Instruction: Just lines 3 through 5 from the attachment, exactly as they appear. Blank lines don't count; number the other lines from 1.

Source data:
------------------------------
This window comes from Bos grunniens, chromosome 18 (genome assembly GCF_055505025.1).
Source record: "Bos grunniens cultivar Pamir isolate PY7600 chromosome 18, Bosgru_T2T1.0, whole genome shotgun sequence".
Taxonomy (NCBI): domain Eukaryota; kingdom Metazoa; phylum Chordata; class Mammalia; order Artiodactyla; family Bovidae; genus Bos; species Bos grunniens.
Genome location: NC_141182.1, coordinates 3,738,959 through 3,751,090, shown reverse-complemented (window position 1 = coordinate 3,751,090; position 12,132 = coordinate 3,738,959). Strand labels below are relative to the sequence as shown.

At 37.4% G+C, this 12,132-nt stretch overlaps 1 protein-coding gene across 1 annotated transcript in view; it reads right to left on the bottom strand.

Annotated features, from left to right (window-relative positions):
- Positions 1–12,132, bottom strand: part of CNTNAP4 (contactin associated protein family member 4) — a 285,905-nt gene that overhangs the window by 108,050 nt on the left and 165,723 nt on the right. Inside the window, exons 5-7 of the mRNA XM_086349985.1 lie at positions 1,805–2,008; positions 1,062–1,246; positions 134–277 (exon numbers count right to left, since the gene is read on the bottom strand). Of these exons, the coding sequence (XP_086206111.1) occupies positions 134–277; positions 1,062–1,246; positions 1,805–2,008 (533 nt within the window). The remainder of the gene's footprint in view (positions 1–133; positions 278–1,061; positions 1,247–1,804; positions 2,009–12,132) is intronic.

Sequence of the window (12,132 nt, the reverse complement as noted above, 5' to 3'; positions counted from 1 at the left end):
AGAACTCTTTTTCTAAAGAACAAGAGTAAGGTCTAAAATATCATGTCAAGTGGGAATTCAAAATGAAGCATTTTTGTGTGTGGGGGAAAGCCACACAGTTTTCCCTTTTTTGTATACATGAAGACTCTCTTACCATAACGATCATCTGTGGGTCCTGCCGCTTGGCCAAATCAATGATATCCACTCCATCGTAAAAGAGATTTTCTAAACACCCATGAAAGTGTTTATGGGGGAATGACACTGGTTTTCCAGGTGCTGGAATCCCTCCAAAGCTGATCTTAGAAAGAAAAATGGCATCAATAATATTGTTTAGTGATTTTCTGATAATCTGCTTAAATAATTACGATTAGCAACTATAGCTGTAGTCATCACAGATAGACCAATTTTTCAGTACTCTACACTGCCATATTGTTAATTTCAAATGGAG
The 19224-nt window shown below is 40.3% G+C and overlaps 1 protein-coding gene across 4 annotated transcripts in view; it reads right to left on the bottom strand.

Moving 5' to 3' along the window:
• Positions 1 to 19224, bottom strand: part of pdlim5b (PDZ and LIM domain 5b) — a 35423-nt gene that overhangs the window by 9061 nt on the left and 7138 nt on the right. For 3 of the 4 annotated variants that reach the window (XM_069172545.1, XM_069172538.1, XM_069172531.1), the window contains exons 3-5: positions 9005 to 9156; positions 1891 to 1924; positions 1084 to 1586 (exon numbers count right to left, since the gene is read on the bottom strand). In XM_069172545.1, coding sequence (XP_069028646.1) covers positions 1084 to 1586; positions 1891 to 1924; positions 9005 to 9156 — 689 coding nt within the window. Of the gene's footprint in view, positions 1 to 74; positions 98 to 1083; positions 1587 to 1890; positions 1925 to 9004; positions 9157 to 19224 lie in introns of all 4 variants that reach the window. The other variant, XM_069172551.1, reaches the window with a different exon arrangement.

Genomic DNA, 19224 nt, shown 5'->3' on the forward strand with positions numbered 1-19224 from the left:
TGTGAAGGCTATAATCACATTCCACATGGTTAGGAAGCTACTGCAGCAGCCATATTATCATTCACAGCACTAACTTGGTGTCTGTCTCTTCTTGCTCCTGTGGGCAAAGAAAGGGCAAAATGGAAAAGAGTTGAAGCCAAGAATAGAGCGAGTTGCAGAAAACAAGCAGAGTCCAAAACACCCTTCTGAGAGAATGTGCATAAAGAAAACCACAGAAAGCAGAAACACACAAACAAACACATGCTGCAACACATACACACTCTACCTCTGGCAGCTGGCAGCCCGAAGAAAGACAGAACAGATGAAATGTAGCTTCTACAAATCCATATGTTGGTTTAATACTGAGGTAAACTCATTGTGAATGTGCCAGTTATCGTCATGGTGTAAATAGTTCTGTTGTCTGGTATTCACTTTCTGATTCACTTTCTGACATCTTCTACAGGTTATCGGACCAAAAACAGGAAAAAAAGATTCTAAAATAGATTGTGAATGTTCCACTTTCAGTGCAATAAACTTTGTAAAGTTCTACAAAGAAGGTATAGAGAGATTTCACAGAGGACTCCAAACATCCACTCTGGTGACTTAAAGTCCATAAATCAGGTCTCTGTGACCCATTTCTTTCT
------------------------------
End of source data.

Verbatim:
Taxonomy (NCBI): domain Eukaryota; kingdom Metazoa; phylum Chordata; class Mammalia; order Artiodactyla; family Bovidae; genus Bos; species Bos grunniens.
Genome location: NC_141182.1, coordinates 3,738,959 through 3,751,090, shown reverse-complemented (window position 1 = coordinate 3,751,090; position 12,132 = coordinate 3,738,959). Strand labels below are relative to the sequence as shown.

At 37.4% G+C, this 12,132-nt stretch overlaps 1 protein-coding gene across 1 annotated transcript in view; it reads right to left on the bottom strand.